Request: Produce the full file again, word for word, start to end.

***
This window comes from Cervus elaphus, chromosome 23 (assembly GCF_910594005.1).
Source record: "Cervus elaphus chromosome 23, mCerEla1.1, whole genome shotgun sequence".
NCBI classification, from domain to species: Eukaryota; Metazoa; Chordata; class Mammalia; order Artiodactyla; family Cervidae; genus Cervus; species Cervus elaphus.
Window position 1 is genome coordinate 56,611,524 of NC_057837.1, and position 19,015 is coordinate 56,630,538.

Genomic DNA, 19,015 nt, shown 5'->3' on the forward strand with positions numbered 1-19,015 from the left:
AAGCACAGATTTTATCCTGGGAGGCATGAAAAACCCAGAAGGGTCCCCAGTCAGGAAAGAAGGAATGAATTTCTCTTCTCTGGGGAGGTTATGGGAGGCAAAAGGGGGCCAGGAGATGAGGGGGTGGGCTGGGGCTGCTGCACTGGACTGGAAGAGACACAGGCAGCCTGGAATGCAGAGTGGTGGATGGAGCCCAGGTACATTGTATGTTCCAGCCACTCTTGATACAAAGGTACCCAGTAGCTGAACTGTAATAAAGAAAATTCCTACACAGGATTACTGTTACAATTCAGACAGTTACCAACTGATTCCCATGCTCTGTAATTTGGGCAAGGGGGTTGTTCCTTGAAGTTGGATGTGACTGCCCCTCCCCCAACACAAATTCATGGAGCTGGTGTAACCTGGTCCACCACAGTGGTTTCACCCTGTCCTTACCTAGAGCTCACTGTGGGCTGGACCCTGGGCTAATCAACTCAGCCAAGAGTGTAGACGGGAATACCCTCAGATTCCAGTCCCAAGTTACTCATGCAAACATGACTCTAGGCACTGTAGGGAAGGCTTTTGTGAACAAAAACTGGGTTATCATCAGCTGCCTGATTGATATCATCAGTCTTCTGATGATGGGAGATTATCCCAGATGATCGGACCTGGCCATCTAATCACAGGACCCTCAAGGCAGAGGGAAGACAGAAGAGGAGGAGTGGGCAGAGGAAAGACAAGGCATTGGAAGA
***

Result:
This window comes from Cervus elaphus, chromosome 23 (assembly GCF_910594005.1).
Source record: "Cervus elaphus chromosome 23, mCerEla1.1, whole genome shotgun sequence".
NCBI classification, from domain to species: Eukaryota; Metazoa; Chordata; class Mammalia; order Artiodactyla; family Cervidae; genus Cervus; species Cervus elaphus.
Window position 1 is genome coordinate 56,611,524 of NC_057837.1, and position 19,015 is coordinate 56,630,538.

Genomic DNA, 19,015 nt, shown 5'->3' on the forward strand with positions numbered 1-19,015 from the left:
AAGCACAGATTTTATCCTGGGAGGCATGAAAAACCCAGAAGGGTCCCCAGTCAGGAAAGAAGGAATGAATTTCTCTTCTCTGGGGAGGTTATGGGAGGCAAAAGGGGGCCAGGAGATGAGGGGGTGGGCTGGGGCTGCTGCACTGGACTGGAAGAGACACAGGCAGCCTGGAATGCAGAGTGGTGGATGGAGCCCAGGTACATTGTATGTTCCAGCCACTCTTGATACAAAGGTACCCAGTAGCTGAACTGTAATAAAGAAAATTCCTACACAGGATTACTGTTACAATTCAGACAGTTACCAACTGATTCCCATGCTCTGTAATTTGGGCAAGGGGGTTGTTCCTTGAAGTTGGATGTGACTGCCCCTCCCCCAACACAAATTCATGGAGCTGGTGTAACCTGGTCCACCACAGTGGTTTCACCCTGTCCTTACCTAGAGCTCACTGTGGGCTGGACCCTGGGCTAATCAACTCAGCCAAGAGTGTAGACGGGAATACCCTCAGATTCCAGTCCCAAGTTACTCATGCAAACATGACTCTAGGCACTGTAGGGAAGGCTTTTGTGAACAAAAACTGGGTTATCATCAGCTGCCTGATTGATATCATCAGTCTTCTGATGATGGGAGATTATCCCAGATGATCGGACCTGGCCATCTAATCACAGGACCCTCAAGGCAGAGGGAAGACAGAAGAGGAGGAGTGGGCAGAGGAAAGACAAGGCATTGGAAGA